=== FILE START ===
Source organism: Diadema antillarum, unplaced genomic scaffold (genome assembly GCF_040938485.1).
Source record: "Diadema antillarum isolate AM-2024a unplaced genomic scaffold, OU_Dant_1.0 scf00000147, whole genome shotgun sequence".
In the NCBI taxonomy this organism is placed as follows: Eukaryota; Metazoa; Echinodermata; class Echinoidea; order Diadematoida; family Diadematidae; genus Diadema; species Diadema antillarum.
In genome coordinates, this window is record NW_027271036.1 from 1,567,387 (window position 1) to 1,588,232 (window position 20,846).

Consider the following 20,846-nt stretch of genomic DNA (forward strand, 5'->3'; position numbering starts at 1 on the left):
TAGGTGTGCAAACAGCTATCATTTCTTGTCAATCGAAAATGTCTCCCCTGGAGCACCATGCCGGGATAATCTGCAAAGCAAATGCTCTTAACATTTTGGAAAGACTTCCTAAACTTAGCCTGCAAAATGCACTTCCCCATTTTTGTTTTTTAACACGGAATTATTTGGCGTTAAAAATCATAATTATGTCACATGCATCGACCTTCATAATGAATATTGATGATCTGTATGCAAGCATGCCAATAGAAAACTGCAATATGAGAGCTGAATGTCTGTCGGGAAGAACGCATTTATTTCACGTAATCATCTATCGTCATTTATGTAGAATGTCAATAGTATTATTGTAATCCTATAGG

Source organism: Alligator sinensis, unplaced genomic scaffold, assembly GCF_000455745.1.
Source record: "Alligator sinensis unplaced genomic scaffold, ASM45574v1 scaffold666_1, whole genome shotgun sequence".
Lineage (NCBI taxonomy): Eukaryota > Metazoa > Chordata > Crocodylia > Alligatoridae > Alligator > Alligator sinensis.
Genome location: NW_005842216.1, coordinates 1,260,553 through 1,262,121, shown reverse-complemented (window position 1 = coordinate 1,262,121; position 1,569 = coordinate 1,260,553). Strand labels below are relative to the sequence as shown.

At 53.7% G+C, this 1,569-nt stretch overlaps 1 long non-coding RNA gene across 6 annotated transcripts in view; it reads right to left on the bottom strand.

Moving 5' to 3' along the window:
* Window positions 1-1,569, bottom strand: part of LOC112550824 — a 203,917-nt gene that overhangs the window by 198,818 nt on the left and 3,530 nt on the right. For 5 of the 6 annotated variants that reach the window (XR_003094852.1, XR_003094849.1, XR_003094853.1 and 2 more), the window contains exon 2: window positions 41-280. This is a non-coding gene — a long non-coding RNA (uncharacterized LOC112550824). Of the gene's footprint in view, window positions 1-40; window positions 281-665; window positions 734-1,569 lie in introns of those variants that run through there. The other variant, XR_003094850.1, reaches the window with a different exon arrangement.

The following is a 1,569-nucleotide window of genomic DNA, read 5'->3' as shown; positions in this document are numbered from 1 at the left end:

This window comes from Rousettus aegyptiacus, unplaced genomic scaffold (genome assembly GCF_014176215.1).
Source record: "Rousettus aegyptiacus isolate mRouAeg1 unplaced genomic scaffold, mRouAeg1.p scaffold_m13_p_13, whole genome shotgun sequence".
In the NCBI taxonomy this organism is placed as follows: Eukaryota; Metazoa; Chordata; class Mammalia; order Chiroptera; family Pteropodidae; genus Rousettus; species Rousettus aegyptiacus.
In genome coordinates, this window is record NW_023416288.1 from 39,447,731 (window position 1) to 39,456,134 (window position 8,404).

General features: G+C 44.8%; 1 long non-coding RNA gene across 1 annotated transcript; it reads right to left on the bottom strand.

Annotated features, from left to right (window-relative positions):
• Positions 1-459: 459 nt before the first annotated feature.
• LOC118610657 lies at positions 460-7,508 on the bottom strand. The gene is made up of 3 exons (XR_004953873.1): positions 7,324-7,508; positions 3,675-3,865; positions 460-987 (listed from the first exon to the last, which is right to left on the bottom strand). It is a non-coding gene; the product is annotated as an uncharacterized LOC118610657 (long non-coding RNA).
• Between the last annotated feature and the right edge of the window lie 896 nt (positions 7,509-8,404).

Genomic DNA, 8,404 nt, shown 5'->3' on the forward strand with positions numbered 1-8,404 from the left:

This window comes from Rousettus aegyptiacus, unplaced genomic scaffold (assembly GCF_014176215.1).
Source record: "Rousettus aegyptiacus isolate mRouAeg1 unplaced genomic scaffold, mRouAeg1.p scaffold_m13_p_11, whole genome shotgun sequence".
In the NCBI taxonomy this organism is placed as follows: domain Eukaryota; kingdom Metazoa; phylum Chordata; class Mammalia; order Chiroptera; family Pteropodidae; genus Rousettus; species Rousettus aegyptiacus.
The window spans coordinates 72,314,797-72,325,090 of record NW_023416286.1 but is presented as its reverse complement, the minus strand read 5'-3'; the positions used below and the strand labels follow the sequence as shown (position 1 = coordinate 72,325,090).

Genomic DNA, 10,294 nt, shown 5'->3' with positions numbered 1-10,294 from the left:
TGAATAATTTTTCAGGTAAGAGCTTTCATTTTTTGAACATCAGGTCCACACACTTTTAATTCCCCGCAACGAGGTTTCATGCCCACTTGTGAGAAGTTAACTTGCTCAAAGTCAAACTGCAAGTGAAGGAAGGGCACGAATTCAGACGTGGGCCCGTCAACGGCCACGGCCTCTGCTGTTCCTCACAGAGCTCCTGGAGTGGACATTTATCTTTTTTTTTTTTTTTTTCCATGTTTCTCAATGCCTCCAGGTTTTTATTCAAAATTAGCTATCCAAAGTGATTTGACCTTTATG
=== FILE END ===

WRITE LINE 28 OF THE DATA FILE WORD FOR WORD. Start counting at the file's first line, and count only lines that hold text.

The window spans coordinates 72,314,797-72,325,090 of record NW_023416286.1 but is presented as its reverse complement, the minus strand read 5'-3'; the positions used below and the strand labels follow the sequence as shown (position 1 = coordinate 72,325,090).